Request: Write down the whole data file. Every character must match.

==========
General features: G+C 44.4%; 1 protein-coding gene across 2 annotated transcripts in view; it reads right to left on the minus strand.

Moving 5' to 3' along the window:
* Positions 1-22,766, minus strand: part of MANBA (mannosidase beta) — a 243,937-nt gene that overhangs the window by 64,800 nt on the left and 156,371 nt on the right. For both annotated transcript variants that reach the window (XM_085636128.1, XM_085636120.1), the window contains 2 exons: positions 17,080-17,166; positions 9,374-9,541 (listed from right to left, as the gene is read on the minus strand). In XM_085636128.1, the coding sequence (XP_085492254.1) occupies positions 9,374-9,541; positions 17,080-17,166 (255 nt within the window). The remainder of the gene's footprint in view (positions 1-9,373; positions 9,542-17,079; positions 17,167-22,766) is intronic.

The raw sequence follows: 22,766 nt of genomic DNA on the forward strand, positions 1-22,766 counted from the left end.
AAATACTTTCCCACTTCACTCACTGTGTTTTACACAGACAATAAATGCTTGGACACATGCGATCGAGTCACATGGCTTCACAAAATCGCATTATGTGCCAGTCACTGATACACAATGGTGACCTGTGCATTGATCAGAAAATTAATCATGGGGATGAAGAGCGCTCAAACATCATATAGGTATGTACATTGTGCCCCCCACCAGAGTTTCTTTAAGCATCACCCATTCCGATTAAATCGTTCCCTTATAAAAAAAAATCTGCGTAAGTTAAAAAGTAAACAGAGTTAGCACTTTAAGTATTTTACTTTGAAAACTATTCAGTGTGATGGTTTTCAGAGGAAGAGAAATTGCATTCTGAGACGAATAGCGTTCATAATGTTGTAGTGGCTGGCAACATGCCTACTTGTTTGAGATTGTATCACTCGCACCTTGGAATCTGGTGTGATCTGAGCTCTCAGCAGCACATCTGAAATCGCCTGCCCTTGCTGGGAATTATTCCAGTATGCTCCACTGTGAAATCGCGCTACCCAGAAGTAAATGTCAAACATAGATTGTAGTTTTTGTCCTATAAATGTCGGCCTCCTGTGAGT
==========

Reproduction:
General features: G+C 44.4%; 1 protein-coding gene across 2 annotated transcripts in view; it reads right to left on the minus strand.

Moving 5' to 3' along the window:
* Positions 1-22,766, minus strand: part of MANBA (mannosidase beta) — a 243,937-nt gene that overhangs the window by 64,800 nt on the left and 156,371 nt on the right. For both annotated transcript variants that reach the window (XM_085636128.1, XM_085636120.1), the window contains 2 exons: positions 17,080-17,166; positions 9,374-9,541 (listed from right to left, as the gene is read on the minus strand). In XM_085636128.1, the coding sequence (XP_085492254.1) occupies positions 9,374-9,541; positions 17,080-17,166 (255 nt within the window). The remainder of the gene's footprint in view (positions 1-9,373; positions 9,542-17,079; positions 17,167-22,766) is intronic.

The raw sequence follows: 22,766 nt of genomic DNA on the forward strand, positions 1-22,766 counted from the left end.
AAATACTTTCCCACTTCACTCACTGTGTTTTACACAGACAATAAATGCTTGGACACATGCGATCGAGTCACATGGCTTCACAAAATCGCATTATGTGCCAGTCACTGATACACAATGGTGACCTGTGCATTGATCAGAAAATTAATCATGGGGATGAAGAGCGCTCAAACATCATATAGGTATGTACATTGTGCCCCCCACCAGAGTTTCTTTAAGCATCACCCATTCCGATTAAATCGTTCCCTTATAAAAAAAAATCTGCGTAAGTTAAAAAGTAAACAGAGTTAGCACTTTAAGTATTTTACTTTGAAAACTATTCAGTGTGATGGTTTTCAGAGGAAGAGAAATTGCATTCTGAGACGAATAGCGTTCATAATGTTGTAGTGGCTGGCAACATGCCTACTTGTTTGAGATTGTATCACTCGCACCTTGGAATCTGGTGTGATCTGAGCTCTCAGCAGCACATCTGAAATCGCCTGCCCTTGCTGGGAATTATTCCAGTATGCTCCACTGTGAAATCGCGCTACCCAGAAGTAAATGTCAAACATAGATTGTAGTTTTTGTCCTATAAATGTCGGCCTCCTGTGAGT